I met Pakistani students Ali and Hassan, two postgraduate students in their early thirties, in Shanghai.  Ali grew up in an urban middle class family, while Hassan had a deprived childhood in rural Pakistan. After obtaining his bachelor’s degree Ali became an engineer and was involved in the construction of large infrastructure projects. Hassan worked in machine maintenance after university for two years before completing a master’s degree in a Pakistani university, where he remained and became a lecturer.

After working for a few years, both Ali and Hassan felt that they needed further education to advance their career. Ali’s cousin had a friend who was studying in China, and he suggested that Ali join him. Ali immediately received support from his family: “China has a very good image in Pakistan. We have learned from our history books that China has always been a friend of Pakistan. If I say I want to go to the United States, my family will definitely oppose it.” Another reason that attracted Ali is the opportunity to gain a scholarship: “I have been working for several years and I am married, and I cannot ask my parents like a young graduate.” Ali chose a university in Shanghai that offers master’s degree courses in English, and he received a school-level scholarship. In 2017, Ali and his wife went to Shanghai.

Hassan had university colleagues who went to China for a PhD degree course on a Chinese government scholarship offered by CSC. Hassan therefore attempted to do the same. However, his idea of going abroad was opposed by his family on the grounds that he should not leave a stable job. But Hassan had made up his mind. He left his wife and young daughter and came to Shanghai in 2016.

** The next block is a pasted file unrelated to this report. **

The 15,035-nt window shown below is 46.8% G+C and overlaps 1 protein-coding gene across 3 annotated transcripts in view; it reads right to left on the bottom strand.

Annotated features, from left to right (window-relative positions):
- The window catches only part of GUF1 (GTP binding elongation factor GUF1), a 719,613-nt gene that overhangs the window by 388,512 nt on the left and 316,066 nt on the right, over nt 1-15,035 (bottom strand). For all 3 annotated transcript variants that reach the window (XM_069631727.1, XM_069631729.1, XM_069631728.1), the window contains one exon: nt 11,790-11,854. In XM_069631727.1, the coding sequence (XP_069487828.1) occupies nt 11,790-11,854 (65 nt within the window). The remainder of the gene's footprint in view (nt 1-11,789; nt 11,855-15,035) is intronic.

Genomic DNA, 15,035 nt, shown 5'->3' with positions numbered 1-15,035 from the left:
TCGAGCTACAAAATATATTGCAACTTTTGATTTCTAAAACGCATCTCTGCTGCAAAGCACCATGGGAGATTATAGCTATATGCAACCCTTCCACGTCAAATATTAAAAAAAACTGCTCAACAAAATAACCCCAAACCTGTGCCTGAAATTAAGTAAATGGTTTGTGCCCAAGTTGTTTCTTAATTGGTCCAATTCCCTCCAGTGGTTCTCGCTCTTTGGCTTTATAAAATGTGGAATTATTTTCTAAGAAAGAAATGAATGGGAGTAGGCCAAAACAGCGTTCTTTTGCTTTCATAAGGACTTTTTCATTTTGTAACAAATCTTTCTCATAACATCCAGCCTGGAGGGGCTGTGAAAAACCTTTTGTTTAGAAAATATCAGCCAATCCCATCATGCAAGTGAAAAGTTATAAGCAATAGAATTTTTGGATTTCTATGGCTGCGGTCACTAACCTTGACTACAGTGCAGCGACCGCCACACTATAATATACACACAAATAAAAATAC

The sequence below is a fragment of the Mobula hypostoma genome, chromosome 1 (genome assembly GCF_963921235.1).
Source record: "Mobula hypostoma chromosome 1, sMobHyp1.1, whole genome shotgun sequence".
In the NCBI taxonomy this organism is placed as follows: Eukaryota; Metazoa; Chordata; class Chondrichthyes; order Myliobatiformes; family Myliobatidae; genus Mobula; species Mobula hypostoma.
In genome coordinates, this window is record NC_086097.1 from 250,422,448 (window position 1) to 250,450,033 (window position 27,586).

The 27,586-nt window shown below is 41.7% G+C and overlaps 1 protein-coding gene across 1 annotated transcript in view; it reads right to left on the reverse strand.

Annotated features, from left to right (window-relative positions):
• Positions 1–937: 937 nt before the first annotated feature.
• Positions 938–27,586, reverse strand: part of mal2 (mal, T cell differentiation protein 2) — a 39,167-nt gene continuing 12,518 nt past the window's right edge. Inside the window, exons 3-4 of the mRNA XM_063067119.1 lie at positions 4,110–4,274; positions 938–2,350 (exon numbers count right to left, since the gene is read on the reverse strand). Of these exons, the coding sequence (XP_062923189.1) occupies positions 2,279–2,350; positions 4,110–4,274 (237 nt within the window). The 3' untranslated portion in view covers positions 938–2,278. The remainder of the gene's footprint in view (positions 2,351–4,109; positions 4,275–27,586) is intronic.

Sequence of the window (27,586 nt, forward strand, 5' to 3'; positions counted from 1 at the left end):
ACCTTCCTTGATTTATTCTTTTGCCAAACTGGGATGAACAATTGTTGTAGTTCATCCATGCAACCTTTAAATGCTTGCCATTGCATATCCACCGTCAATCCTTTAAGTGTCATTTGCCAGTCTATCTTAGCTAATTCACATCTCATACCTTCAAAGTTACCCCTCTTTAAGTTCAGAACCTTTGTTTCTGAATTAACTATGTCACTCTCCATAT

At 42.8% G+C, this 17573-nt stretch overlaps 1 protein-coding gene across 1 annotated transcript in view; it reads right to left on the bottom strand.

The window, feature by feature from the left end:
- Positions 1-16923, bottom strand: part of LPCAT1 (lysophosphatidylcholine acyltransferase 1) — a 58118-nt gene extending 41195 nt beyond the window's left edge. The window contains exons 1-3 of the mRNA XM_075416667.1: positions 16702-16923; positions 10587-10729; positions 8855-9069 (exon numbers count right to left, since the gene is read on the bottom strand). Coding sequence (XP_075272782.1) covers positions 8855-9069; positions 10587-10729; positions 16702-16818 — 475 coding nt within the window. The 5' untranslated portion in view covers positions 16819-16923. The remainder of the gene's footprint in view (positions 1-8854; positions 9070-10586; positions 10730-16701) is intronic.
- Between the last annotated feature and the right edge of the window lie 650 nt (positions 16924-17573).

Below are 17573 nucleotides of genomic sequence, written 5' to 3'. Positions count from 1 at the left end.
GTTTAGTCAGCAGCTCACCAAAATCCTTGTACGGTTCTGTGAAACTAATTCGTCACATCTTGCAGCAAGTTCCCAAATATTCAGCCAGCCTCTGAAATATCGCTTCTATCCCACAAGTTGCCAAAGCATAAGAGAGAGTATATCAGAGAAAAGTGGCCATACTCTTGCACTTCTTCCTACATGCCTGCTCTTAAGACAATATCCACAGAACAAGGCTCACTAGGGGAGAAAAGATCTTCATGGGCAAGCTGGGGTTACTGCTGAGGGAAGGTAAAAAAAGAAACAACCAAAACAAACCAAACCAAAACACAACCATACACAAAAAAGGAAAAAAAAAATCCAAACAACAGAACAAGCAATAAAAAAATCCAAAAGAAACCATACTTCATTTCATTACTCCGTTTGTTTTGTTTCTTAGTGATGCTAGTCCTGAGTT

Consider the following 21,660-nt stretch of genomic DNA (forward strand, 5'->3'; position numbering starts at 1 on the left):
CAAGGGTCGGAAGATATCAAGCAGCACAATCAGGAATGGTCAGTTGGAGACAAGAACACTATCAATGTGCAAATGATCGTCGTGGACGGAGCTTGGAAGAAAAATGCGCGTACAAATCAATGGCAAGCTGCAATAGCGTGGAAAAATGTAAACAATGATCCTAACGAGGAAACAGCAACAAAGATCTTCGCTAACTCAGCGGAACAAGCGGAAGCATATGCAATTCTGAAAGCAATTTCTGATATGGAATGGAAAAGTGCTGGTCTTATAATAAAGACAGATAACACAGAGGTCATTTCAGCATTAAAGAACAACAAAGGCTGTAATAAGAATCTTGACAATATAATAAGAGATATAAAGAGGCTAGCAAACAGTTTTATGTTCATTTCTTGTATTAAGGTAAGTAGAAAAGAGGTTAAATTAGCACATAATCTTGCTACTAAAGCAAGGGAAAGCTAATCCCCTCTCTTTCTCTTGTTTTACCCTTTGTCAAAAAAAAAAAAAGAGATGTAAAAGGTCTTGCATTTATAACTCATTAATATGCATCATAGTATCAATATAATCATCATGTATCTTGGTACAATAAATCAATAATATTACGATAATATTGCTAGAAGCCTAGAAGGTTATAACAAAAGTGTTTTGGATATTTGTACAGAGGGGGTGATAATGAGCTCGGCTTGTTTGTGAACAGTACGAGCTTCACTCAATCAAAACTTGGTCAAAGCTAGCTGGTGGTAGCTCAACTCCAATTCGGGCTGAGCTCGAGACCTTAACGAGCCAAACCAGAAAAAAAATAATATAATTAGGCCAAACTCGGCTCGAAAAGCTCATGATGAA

“The professor told me that I did not need to attend class anymore”

When Ali attempted to find university-owned dormitory for himself and his wife, he was advised that students are not allowed to bring their families to live on campus. However, many landlords do not rent to Pakistani students. After several attempts, Ali finally found a place to live, but the rent far exceeded the allowance of his scholarship. Chinese student visas do not allow their holders to take part-time jobs, and Ali’s wife was not allowed to work on her dependent’s visa either. Therefore, Ali still had to self-fund a large part of his stay in Shanghai.